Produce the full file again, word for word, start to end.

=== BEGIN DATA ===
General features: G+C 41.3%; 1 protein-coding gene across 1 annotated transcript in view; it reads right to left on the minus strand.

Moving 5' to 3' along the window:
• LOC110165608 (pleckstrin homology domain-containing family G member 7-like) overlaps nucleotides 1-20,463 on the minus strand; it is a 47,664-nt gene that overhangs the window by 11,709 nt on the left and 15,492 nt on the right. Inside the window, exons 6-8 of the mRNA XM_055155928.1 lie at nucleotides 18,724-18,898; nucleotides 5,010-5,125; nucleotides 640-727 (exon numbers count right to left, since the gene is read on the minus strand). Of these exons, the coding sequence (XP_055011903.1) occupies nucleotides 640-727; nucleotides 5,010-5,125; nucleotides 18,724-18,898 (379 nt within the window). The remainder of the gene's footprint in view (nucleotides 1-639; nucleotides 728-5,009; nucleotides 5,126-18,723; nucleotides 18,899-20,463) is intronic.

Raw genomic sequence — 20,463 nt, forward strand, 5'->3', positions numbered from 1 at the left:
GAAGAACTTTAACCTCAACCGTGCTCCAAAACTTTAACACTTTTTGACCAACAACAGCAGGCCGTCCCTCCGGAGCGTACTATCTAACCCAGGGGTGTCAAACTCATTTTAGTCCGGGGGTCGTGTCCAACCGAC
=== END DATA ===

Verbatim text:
General features: G+C 41.3%; 1 protein-coding gene across 1 annotated transcript in view; it reads right to left on the minus strand.

Moving 5' to 3' along the window:
• LOC110165608 (pleckstrin homology domain-containing family G member 7-like) overlaps nucleotides 1-20,463 on the minus strand; it is a 47,664-nt gene that overhangs the window by 11,709 nt on the left and 15,492 nt on the right. Inside the window, exons 6-8 of the mRNA XM_055155928.1 lie at nucleotides 18,724-18,898; nucleotides 5,010-5,125; nucleotides 640-727 (exon numbers count right to left, since the gene is read on the minus strand). Of these exons, the coding sequence (XP_055011903.1) occupies nucleotides 640-727; nucleotides 5,010-5,125; nucleotides 18,724-18,898 (379 nt within the window). The remainder of the gene's footprint in view (nucleotides 1-639; nucleotides 728-5,009; nucleotides 5,126-18,723; nucleotides 18,899-20,463) is intronic.

Raw genomic sequence — 20,463 nt, forward strand, 5'->3', positions numbered from 1 at the left:
GAAGAACTTTAACCTCAACCGTGCTCCAAAACTTTAACACTTTTTGACCAACAACAGCAGGCCGTCCCTCCGGAGCGTACTATCTAACCCAGGGGTGTCAAACTCATTTTAGTCCGGGGGTCGTGTCCAACCGAC